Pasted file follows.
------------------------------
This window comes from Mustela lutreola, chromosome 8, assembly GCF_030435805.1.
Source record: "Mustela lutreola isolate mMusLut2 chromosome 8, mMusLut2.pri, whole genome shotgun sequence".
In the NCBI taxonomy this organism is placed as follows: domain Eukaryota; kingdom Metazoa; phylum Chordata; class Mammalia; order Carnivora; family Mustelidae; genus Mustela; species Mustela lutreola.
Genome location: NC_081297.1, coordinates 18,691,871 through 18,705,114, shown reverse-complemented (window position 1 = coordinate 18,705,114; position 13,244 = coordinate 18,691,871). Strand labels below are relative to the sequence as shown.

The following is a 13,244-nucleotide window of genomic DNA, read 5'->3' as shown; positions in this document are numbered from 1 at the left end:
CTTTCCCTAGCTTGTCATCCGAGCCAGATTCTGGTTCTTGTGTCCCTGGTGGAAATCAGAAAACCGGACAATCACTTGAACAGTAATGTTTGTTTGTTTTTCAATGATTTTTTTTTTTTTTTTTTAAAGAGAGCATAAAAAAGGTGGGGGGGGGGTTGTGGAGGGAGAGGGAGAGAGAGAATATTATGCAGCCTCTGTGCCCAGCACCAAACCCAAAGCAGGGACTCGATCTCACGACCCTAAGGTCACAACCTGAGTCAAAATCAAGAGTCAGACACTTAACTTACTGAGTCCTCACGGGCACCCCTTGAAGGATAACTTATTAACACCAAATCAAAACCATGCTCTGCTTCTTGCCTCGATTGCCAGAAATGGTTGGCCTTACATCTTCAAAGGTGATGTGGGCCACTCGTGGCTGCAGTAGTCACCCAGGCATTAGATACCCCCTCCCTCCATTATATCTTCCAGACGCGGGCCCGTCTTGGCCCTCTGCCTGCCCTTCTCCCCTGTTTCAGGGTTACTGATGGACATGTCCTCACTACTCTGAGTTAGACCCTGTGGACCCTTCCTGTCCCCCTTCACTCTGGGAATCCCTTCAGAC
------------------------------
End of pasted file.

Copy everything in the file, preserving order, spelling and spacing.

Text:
This window comes from Mustela lutreola, chromosome 8, assembly GCF_030435805.1.
Source record: "Mustela lutreola isolate mMusLut2 chromosome 8, mMusLut2.pri, whole genome shotgun sequence".
In the NCBI taxonomy this organism is placed as follows: domain Eukaryota; kingdom Metazoa; phylum Chordata; class Mammalia; order Carnivora; family Mustelidae; genus Mustela; species Mustela lutreola.
Genome location: NC_081297.1, coordinates 18,691,871 through 18,705,114, shown reverse-complemented (window position 1 = coordinate 18,705,114; position 13,244 = coordinate 18,691,871). Strand labels below are relative to the sequence as shown.

The following is a 13,244-nucleotide window of genomic DNA, read 5'->3' as shown; positions in this document are numbered from 1 at the left end:
CTTTCCCTAGCTTGTCATCCGAGCCAGATTCTGGTTCTTGTGTCCCTGGTGGAAATCAGAAAACCGGACAATCACTTGAACAGTAATGTTTGTTTGTTTTTCAATGATTTTTTTTTTTTTTTTTTAAAGAGAGCATAAAAAAGGTGGGGGGGGGGTTGTGGAGGGAGAGGGAGAGAGAGAATATTATGCAGCCTCTGTGCCCAGCACCAAACCCAAAGCAGGGACTCGATCTCACGACCCTAAGGTCACAACCTGAGTCAAAATCAAGAGTCAGACACTTAACTTACTGAGTCCTCACGGGCACCCCTTGAAGGATAACTTATTAACACCAAATCAAAACCATGCTCTGCTTCTTGCCTCGATTGCCAGAAATGGTTGGCCTTACATCTTCAAAGGTGATGTGGGCCACTCGTGGCTGCAGTAGTCACCCAGGCATTAGATACCCCCTCCCTCCATTATATCTTCCAGACGCGGGCCCGTCTTGGCCCTCTGCCTGCCCTTCTCCCCTGTTTCAGGGTTACTGATGGACATGTCCTCACTACTCTGAGTTAGACCCTGTGGACCCTTCCTGTCCCCCTTCACTCTGGGAATCCCTTCAGAC